Friday, February 10, 2012
The modularity of Dungeons & Dragons 4E
I've had some recommendations for adventures from readers, by comment or by mail, and have been busy looking through them. The good news is that there are adventures out there with better stories and less dungeon. The bad news is that generally around 90% of the encounters are combat encounters, even in the good adventures. I would prefer my campaign to be less combat heavy, having about a 50:50 mix of combat encounters and non-combat encounters (like roleplaying encounters or skill challenges). I'd be grateful for any recommendations of adventures (regardless of level) which have a high amount of non-combat encounters. Especially if they are the kind of adventure WotC releases in a kind of envelope with booklets and poster maps, as I find the poster maps very useful.
I realize that the adventures are made for a target audience 30 years younger than me, people who play more frequently and for longer, and who like lots of action. For a group of people in their mid-40s meeting only for about 4 hours every two weeks, a dungeon crawl with 20 combat encounters isn't really suitable. I'm targeting something like 2 combat encounters per play session, with the rest of the time filled with roleplaying, skill challenges, and exploration.
I like writing. Who would have thought that after 3,908 blog posts? :) And I realized that more than previous versions, the 4th edition of D&D is very modular. You don't just have a campaign divided into adventures, but the adventures are sub-divided into encounters. Sometimes several encounters form a coherent chapter, but in many cases the encounters don't have very strong links. It is easy enough to mix and match, taking encounters from various adventures to build your own. If the levels don't fit, you just need to let's say promote your kobolds to orcs, or otherwise adjust the level of the mobs.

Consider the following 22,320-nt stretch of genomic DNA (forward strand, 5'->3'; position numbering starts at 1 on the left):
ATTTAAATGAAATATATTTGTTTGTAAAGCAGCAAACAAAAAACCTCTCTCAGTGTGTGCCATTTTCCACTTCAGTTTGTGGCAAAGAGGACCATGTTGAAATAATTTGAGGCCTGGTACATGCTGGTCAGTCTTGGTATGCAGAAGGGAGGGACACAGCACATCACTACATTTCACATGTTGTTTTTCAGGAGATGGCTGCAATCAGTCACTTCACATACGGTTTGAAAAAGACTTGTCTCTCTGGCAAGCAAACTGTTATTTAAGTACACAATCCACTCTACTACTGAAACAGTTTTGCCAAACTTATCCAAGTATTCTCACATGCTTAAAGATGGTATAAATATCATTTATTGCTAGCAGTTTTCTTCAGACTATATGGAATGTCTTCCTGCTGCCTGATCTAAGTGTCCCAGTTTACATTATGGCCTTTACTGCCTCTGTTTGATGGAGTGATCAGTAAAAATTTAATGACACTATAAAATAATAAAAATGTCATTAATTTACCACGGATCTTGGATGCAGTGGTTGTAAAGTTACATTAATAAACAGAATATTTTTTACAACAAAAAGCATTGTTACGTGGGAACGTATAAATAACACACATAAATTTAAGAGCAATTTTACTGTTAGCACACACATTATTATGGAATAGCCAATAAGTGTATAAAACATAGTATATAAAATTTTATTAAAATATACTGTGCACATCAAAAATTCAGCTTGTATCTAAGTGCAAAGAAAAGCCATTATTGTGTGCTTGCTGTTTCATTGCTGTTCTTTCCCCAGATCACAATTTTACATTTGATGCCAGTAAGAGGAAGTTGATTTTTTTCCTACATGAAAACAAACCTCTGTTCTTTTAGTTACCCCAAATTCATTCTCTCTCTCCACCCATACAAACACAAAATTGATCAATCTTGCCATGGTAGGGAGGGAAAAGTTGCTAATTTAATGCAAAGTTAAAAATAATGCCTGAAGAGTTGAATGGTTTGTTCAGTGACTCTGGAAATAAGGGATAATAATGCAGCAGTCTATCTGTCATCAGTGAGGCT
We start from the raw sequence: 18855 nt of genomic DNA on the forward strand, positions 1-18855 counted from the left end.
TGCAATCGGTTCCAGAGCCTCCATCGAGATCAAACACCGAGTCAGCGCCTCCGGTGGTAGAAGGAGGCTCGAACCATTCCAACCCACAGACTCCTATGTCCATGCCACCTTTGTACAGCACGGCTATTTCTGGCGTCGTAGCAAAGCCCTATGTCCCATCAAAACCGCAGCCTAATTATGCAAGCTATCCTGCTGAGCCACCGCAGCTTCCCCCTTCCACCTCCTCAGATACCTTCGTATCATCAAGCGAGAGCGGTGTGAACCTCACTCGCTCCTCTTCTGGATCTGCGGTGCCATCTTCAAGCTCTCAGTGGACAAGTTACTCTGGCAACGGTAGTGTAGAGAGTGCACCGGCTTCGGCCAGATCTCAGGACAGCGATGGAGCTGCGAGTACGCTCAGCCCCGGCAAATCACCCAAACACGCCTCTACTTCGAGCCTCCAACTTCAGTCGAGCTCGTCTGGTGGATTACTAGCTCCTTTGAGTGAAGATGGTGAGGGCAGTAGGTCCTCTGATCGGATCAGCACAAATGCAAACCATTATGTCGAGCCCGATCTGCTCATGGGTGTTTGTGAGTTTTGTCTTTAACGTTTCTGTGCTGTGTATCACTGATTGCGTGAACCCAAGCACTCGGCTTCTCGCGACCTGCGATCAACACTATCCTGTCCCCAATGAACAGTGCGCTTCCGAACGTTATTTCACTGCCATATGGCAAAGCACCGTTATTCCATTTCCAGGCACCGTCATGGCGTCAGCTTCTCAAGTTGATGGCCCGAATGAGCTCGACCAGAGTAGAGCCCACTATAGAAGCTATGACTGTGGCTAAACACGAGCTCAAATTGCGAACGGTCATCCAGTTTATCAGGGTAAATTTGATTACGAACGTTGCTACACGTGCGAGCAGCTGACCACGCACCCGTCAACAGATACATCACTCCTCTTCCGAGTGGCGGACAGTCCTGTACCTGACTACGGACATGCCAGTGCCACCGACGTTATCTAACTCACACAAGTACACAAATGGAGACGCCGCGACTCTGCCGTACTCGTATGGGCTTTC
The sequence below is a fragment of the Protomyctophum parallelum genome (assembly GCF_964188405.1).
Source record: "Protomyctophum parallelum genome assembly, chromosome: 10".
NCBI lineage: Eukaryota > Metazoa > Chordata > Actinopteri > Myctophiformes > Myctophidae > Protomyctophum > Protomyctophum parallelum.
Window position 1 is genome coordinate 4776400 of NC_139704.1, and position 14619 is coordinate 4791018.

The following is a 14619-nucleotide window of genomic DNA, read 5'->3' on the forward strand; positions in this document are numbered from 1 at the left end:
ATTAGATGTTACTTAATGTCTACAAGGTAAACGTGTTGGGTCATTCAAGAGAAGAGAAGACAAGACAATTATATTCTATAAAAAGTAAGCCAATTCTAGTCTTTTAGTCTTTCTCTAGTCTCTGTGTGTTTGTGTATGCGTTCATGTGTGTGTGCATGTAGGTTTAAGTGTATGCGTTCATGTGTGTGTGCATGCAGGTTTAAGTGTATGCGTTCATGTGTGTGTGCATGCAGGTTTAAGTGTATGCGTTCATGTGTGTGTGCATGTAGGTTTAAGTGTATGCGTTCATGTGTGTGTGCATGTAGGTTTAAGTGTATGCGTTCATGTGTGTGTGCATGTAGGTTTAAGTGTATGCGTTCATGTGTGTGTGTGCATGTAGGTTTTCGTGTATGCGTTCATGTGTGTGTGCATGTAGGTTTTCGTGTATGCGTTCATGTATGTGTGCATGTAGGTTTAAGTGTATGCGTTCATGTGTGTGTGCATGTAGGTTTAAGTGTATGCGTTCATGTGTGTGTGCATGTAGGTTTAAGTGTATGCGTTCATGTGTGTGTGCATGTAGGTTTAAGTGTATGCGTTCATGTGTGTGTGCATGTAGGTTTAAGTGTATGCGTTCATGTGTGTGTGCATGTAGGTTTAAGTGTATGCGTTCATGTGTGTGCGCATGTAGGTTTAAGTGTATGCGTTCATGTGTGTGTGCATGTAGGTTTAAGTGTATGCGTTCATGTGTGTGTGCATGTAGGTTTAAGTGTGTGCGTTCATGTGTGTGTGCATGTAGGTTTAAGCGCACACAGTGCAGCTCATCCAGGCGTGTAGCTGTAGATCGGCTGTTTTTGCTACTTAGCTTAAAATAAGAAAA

So I will write my own campaign and adventures using ideas from different sources. If that source delivers an encounter including a map, it saves me some work. If I don't have a map, or need a somewhat different one to make the encounter fit, I can create a map using Campaign Cartographer / Dungeon Designer 3. That is fun too, but I prefer creative writing to creative drawing. By adding more non-combat and story-elements to the encounters, I might even end up fitting the encounters better together than they did in their original adventures! I hate it when players get so busy fighting mobs in a dungeon that they forget why they are in the dungeon in the first place.
I've observed that in MMORPGs as well the veterans often have different needs than the new players. But MMORPGs often fail to accomodate everybody, if you want an open world sandbox gameplay in the World of Warcraft universe you are out of luck. In Dungeons & Dragons, if you want more open sandbox and less dungeon runs on rails you can. You can even use much of the official material as a base, and simply rewrite the story (or let the story write itself through the interaction with the players). You could even prepare a big card index with lots of different encounters, and let the players wander off in whatever direction they want, pulling out the fitting encounter for every occasion. I don't think I'll go *that* much into the sandbox direction, but I like the idea of being able to give my players more freedom. The modularity of the encounters helps.